We may not be seeing advertisements on NBA jerseys after all; NBA commissioner David Stern seems lukewarm on the idea, and some owners are may be hesitant as well.
Stern told A Sherrod Blakeley of CSNNE.com that his hesitance is based on tradition:
Of all the leagues in the world, the NBA is the only one that has its own logo on it. No information of the manufacturer and no sponsor, and that is something that I have worked hard to preserve for many decades. But I understand that the team may have to come to consider it. So we're going to let the Board of Governors decide what to do.
I hope the commish will forgive me if I suggest some other potential reasons the board of governors might object. As we mentioned back in July, when the NBA first floated the idea of placing small logo advertisements on both official and replica jerseys, this new revenue stream has the potential to widen the divide between the NBA's rich and poor franchises, depending on how the money is split. It seems reasonable to suggest that an ad on a Laker, Celtic or Knick jersey would command a higher price than one Bobcat, Pacer or Jazz gear, which could lead the small-market owners to protest.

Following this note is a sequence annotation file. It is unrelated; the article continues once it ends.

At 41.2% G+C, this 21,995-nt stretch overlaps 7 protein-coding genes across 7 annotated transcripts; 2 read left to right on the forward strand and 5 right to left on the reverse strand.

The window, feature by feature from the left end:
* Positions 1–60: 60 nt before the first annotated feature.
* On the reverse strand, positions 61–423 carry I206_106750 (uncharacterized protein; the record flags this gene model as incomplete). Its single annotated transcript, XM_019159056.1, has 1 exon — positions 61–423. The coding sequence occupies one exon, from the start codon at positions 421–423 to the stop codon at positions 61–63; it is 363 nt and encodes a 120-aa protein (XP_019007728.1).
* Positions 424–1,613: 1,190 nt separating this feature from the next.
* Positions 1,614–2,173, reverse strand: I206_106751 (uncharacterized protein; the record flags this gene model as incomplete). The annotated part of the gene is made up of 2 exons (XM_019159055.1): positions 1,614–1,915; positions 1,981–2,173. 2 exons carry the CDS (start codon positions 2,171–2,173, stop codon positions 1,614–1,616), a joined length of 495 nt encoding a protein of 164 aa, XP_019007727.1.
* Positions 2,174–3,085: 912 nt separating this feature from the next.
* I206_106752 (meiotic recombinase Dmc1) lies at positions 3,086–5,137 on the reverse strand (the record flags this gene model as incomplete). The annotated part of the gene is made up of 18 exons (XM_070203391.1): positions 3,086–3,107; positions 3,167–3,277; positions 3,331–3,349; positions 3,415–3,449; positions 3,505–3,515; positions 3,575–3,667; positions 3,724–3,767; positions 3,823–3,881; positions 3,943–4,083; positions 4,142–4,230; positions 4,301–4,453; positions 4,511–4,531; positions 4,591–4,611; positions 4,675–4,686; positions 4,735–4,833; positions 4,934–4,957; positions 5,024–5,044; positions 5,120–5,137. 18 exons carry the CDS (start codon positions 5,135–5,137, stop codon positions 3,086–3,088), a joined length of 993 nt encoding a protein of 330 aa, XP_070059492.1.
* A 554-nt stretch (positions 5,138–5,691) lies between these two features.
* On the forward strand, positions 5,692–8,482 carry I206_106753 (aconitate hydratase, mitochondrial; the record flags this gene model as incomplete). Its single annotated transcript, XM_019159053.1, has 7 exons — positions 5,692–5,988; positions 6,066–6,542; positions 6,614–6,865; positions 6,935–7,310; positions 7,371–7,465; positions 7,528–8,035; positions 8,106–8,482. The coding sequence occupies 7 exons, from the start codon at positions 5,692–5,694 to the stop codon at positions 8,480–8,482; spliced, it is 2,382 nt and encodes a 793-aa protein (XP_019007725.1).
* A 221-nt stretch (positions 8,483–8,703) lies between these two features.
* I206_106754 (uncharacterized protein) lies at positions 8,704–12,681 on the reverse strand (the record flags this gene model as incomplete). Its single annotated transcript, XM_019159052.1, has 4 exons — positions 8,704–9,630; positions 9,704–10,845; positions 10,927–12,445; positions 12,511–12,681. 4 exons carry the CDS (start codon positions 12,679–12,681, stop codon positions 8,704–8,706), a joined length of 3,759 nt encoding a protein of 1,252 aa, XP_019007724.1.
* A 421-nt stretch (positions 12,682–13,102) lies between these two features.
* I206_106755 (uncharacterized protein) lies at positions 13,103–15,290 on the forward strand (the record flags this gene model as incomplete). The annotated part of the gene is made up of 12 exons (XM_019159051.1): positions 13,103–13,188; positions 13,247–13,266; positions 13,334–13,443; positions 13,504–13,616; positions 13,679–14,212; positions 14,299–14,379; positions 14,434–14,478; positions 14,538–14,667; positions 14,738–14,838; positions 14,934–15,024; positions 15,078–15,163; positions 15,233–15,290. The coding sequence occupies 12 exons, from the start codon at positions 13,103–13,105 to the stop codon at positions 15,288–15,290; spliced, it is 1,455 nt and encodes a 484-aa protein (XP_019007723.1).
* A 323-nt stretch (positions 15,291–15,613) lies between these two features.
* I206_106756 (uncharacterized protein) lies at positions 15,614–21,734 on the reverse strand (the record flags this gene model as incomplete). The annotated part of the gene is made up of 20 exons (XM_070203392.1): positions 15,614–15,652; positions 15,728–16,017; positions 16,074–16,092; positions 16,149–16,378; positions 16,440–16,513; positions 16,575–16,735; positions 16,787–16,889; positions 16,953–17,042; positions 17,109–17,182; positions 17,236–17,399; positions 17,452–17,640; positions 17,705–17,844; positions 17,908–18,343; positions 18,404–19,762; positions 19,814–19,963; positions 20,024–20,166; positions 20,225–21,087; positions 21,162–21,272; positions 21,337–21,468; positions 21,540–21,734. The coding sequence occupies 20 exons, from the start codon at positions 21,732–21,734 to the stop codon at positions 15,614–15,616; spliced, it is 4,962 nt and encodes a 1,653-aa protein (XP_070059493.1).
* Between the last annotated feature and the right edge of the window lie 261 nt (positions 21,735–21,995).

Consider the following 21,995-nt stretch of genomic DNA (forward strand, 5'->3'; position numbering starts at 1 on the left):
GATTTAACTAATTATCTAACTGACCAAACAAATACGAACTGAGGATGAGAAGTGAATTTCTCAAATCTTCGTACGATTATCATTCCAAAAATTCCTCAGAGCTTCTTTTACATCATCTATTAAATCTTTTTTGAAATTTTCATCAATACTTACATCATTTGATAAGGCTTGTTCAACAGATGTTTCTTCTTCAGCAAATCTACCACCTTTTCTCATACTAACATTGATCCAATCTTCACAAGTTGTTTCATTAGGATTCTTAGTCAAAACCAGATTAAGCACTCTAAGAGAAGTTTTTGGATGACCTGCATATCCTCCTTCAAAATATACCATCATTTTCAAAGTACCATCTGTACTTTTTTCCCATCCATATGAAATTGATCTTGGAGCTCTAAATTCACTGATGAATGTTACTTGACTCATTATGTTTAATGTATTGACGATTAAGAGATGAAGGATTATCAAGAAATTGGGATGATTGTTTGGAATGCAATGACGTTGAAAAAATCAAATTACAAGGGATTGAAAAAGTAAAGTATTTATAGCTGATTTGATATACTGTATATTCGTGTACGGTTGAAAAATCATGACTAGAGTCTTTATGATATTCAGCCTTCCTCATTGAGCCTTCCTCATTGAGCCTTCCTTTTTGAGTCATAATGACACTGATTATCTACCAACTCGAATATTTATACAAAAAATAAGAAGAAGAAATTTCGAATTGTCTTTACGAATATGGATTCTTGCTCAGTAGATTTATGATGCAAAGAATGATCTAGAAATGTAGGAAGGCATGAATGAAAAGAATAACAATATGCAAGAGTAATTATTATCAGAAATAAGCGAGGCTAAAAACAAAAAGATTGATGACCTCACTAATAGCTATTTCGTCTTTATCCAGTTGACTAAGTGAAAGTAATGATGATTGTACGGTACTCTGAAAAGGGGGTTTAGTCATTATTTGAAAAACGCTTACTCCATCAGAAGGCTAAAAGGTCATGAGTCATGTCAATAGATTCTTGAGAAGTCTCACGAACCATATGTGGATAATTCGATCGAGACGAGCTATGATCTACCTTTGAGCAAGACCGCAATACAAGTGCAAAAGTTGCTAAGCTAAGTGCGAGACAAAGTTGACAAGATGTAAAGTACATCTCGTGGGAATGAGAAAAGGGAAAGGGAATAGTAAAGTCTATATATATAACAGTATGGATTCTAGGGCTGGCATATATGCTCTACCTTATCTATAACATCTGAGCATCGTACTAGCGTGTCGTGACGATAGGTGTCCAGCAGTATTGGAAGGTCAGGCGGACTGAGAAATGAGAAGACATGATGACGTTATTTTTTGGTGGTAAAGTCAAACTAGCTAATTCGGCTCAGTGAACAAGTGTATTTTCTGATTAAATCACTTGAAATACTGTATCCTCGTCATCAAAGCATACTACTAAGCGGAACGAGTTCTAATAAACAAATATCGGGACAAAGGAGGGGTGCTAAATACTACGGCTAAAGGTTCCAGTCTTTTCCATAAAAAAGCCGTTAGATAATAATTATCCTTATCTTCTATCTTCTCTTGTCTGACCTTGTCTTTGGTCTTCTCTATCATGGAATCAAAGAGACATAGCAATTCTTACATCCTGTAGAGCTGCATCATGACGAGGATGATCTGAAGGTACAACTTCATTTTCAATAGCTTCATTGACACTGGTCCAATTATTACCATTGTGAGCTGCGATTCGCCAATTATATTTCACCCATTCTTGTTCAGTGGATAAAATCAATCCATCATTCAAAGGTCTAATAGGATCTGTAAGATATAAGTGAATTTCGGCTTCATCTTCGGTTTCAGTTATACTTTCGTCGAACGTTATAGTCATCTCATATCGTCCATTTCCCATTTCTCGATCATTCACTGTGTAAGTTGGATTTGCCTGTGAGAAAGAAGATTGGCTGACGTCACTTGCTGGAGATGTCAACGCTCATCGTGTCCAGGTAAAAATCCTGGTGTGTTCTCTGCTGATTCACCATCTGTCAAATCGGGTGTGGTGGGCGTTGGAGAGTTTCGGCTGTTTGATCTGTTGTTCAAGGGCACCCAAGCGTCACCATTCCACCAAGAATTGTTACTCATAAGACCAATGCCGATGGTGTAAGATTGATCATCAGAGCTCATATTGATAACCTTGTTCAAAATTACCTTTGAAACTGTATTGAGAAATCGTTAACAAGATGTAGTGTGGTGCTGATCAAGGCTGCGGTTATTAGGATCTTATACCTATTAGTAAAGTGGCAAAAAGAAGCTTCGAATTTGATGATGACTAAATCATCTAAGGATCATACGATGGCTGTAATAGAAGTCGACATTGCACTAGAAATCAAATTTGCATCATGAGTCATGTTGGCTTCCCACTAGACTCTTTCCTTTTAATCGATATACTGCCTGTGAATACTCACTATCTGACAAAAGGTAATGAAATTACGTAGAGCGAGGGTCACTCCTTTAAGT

On the other hand, if the plan is to split revenue from jersey advertising evenly, the big-market teams might see it as another way of subsidizing their competition. Jim Dolan and Jerry Buss might not be too enamored of that idea.
I suspect they'll work out their differences eventually, as the NBA isn't in the habit of passing on a revenue stream reportedly worth $100 million or more. Even for "tradition."